Nov. 11, 2005
By Ken Kleppel
“Of those to whom much is given, much is expected.”
At the Friday night pep rally before Kory Minor’s final home game against Louisiana State, Minor’s mother Kim walked to the podium and surprised her son and the capacity Joyce Center crowd with a moving `thank you’ to the Notre Dame community for taking care of Kory during his four year stay at the University.
In the first row of players’ seats, with tears of pride slowly streaming from his eyes to his cheeks, Minor carefully listened in appreciation of the moment he was experiencing. Less than four years earlier, Kim Brown-Minor accompanied Kory on his recruiting visit to campus where the pair first became enamored with Notre Dame. That night her son’s journey was nearly complete.
The Notre Dame community did watch over Minor, graduating a student who was respected on campus as much for his concern for others and Christian faith as for any gridiron statistic, cheering on a team captain and all-time sacks leader who enjoyed a four-year career with the Carolina Panthers before retirement in 2003, and educating a marketing major who returned home to southern California and embarked on a livelihood as a wine consultant for the E.&J. Gallo Winery.
But by the time he first set foot on campus, Minor had already received a lifetime’s worth of guidance from his mother.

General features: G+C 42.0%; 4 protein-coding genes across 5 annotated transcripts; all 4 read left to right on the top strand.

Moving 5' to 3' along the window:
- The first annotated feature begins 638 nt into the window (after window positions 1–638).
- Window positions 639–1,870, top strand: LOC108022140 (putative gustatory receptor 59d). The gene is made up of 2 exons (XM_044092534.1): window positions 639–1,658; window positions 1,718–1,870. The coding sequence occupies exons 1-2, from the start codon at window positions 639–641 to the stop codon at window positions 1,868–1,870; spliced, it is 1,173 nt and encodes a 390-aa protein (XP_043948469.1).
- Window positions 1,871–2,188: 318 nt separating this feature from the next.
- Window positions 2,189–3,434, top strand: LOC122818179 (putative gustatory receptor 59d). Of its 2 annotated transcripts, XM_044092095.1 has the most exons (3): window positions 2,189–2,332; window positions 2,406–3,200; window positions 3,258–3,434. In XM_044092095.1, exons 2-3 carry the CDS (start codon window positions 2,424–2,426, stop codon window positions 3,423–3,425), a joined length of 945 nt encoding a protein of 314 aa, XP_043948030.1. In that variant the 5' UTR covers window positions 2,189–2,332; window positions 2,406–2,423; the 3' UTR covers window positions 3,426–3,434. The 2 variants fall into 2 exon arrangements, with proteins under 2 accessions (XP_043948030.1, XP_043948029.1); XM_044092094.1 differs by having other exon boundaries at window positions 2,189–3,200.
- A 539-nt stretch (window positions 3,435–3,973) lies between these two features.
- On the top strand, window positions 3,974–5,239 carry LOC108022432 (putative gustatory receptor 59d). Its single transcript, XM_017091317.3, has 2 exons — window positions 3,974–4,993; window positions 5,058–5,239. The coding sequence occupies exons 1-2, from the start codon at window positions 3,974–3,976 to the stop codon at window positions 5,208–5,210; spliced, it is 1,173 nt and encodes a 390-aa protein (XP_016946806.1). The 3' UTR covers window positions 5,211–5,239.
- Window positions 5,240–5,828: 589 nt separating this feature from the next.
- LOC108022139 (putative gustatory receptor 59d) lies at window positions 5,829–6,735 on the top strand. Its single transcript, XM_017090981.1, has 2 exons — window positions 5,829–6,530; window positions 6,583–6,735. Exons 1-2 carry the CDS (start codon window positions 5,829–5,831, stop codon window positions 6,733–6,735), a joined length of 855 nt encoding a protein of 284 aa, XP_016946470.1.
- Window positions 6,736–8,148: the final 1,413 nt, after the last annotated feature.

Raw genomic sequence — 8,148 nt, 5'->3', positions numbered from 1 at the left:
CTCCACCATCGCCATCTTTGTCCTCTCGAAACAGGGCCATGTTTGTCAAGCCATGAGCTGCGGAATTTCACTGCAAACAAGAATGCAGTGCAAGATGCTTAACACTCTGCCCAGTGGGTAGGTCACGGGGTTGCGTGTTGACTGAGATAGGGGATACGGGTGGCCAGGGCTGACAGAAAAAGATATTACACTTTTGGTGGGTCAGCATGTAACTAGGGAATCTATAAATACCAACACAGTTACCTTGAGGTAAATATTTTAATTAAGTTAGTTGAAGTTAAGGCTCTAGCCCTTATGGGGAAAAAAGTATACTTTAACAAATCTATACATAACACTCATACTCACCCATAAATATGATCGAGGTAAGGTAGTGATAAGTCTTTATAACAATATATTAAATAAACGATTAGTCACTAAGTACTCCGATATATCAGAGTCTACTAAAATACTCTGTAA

“She is a person who gave her whole life to her children,” says Minor. “All the late nights talking about homework, family, and games — she was a woman of many hats for me. The knowledge I learned from her and the love I have for her is truly priceless.”
As a single parent, Kim successfully raised her son Kory and daughter Koi, who is now a high school junior and nationally recognized basketball standout.
Today, mother and son live just miles apart in suburban Los Angeles. Kim teaches in Head Start, a child development program designed to assist children and pregnant women in families with low income, in Colton. Kory and his wife Lisa, “nearly” high school sweethearts who met on graduation day at Bishop Amat Memorial High School and dated while classmates at Notre Dame, have a four-month old daughter Ilyanna and reside in Moreno Valley.
More importantly, though, Minor’s mother continues to provide the example by which her son treats others. Just as he served the South Bend community as a Notre Dame student, Minor volunteers in the Los Angeles community as a speaker in area schools and with his mother’s Head Start group.
“I get to know everybody I come across,” says Minor. “I was always a person who cared about people and their well-being. I hope to be the one that brightens up a room with my laughter and smile.”
Because of all that he has been given, Minor adheres to the notion that much is expected.
A good mother still means everything.
Editor’s Note: The author wishes to recognize the amazing impact of his own mother, Judith.